Risks and Complications
Risks and complications
As with any major surgery (i.e. knee replacement), there are potential risks involved. The decision to proceed with the surgery is made because the advantages of surgery outweigh the potential disadvantages. It is important that you are informed of these risks before the surgery takes place.
Complications can be medical (general) or specific to the knee;
Medical complications include those of the anesthetic and your general well being. Almost any medical condition can occur so this list is not complete. Complications include:
Knee Specific Complications
Knee Specific complications
Stiffness in the knee
Ideally your knee should bend beyond 100 degrees but on occasion the knee may not bend as well as expected. Sometimes manipulations are required; this means going to theatre and under anesthetic the knee is bent for you.
Wound irritation or breakdown
The operation will always cut some skin nerves so you will inevitably have some numbness around the wound. This does not affect the function of your joint. You can also get some aching around the scar. Vitamin E cream and massaging can help reduce this.Occasionally you can get reactions to the sutures or a wound breakdown which may require antibiotics or rarely further surgery.
Infection can occur with any operation. In the knee this can be superficial or deep. Infection rates are approximately 1%. If it occurs, it can be treated with antibiotics but may require further surgery. Very rarely your knee prosthesis may need to be removed to eradicate the infection.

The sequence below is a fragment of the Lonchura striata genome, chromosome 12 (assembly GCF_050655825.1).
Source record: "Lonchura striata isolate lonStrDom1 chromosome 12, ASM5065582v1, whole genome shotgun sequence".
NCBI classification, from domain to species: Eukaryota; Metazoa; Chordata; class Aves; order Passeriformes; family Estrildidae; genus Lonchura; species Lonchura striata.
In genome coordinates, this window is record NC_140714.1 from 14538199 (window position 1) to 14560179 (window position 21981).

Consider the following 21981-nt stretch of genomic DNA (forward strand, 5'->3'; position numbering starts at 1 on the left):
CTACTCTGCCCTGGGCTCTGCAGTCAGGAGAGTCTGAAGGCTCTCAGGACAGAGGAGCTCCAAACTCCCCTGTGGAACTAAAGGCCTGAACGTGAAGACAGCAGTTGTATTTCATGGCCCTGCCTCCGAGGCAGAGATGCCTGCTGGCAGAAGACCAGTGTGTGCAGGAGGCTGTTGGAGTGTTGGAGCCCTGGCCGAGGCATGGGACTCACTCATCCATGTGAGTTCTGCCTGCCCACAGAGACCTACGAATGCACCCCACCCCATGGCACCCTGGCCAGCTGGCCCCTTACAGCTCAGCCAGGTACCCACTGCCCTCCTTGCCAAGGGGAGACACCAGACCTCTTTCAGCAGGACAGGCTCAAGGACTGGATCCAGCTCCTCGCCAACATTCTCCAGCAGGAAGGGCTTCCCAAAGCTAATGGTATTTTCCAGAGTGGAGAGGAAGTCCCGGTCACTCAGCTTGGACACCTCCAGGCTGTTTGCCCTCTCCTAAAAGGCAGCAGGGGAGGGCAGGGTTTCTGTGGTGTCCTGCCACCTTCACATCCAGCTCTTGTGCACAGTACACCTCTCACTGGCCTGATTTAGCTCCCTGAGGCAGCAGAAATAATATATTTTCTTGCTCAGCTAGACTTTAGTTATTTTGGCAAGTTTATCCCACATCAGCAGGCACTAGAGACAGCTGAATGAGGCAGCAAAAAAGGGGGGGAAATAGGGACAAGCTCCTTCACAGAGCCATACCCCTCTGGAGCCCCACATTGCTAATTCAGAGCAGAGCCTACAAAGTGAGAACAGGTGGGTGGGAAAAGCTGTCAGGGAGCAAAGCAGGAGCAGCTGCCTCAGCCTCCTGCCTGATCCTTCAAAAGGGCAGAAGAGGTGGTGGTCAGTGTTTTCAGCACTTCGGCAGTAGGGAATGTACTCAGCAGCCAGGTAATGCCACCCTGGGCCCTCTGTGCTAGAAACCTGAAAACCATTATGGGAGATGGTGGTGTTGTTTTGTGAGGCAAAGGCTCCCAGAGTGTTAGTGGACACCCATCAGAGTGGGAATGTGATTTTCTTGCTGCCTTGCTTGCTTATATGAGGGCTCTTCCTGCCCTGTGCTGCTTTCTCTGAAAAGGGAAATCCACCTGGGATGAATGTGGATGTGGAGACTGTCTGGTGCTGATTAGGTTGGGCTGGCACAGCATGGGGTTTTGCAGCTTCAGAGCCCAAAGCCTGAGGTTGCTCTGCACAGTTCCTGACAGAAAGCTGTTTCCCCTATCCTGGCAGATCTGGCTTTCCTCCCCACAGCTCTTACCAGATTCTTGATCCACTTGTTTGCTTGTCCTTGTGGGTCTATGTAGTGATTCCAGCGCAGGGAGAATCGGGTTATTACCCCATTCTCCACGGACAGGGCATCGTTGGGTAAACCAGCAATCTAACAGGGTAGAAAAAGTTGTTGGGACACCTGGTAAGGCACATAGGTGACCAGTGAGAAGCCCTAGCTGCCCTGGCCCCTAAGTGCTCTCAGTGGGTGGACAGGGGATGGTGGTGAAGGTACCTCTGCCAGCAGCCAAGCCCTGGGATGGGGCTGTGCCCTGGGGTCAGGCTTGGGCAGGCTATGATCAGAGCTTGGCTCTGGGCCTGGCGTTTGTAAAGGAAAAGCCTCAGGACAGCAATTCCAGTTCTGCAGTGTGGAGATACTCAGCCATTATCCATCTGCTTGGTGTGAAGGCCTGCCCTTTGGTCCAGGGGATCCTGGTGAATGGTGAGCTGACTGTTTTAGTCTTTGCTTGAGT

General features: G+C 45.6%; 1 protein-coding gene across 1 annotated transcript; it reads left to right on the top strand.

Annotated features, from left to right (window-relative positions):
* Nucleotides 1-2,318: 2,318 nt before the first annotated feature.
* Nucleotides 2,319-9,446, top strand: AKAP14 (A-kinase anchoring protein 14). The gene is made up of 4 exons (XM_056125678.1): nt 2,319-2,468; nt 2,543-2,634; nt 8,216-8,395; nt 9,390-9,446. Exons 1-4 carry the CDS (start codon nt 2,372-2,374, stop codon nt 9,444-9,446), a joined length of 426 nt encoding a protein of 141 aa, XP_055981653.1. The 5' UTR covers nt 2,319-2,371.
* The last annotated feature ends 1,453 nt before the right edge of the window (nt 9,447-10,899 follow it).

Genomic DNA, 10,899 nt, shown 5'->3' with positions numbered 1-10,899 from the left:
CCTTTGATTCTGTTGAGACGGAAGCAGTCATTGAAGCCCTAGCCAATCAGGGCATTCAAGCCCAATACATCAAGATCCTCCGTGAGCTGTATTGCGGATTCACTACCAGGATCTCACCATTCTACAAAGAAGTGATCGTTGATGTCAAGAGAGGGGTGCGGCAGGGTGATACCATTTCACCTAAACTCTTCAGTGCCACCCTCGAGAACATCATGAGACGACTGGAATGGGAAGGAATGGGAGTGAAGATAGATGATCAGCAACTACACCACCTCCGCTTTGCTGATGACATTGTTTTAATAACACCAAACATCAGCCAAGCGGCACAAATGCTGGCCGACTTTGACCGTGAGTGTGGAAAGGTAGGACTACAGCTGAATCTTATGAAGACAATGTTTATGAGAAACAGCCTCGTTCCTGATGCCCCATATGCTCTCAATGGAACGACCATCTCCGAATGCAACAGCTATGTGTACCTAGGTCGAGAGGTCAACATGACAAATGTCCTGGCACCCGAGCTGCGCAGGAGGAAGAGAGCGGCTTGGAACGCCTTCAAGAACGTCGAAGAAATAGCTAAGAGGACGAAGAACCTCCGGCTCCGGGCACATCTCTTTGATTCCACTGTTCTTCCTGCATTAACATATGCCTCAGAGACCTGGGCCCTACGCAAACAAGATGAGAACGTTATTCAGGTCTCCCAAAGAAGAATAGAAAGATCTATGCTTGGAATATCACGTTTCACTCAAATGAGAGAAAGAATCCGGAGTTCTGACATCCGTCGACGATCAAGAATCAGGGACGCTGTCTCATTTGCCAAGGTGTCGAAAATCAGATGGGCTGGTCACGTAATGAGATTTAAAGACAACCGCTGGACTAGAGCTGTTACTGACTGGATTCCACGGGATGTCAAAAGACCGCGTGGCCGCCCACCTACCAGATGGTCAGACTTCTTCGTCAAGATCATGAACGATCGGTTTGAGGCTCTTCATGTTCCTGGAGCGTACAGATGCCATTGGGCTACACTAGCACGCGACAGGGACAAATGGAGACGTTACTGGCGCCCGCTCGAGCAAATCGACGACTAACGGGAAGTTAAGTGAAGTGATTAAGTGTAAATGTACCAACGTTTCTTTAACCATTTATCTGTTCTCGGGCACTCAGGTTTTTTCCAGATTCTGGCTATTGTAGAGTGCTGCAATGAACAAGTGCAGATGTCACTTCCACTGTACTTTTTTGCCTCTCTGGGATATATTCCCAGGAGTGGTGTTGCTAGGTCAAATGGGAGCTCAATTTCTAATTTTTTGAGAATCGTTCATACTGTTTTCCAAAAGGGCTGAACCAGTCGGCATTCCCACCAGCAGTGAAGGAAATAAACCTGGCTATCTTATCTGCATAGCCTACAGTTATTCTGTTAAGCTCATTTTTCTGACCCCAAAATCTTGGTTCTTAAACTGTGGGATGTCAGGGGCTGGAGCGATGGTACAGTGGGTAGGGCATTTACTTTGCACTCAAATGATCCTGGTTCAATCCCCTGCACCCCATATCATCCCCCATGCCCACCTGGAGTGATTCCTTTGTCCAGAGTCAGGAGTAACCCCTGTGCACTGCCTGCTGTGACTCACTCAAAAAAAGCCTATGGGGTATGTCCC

Damage to Nerves or Blood vessels
Also rare but can lead to weakness and loss of sensation in part of the leg. Damage to blood vessels may require further surgery if bleeding is ongoing.
Blood clots (Deep Venous Thrombosis)
These can form in the calf muscles and can travel to the lung (pulmonary embolism). These can occasionally be serious and even life threatening. If you get calf pain or shortness of breath at any stage, you should notify your surgeon.
There are a number of ligaments surrounding the knee. These ligaments can be torn during surgery or break or stretch out any time afterwards. Surgery may be required to correct this problem.
The plastic liner eventually wears out over time, usually 10 to 15 years, and may need to be changed.
An extremely rare condition where the ends of the knee joint lose contact with each other or the plastic insert can lose contact with the tibia (shinbone) or the femur (thigh bone).
Patella (knee cap) can dislocate. That is, it moves out of place and it can break or loosen.
Fractures or breaks in the bone can occur during surgery or afterwards if you fall. To fix these you may require surgery
The knee may look different than it was because it is put into the correct alignment to allow proper function.
Although every effort has been made to explain the complications there will be complications that may not have been specifically mentioned. A good knowledge of this operation will make the stress of undertaking the operation easier for you to bear.
The decision to proceed with the surgery is made because the advantages of surgery outweigh the potential disadvantages. It is important that you are informed of these risks before the surgery.
You must not proceed until you are confident that you understand this procedure, particularly the complications.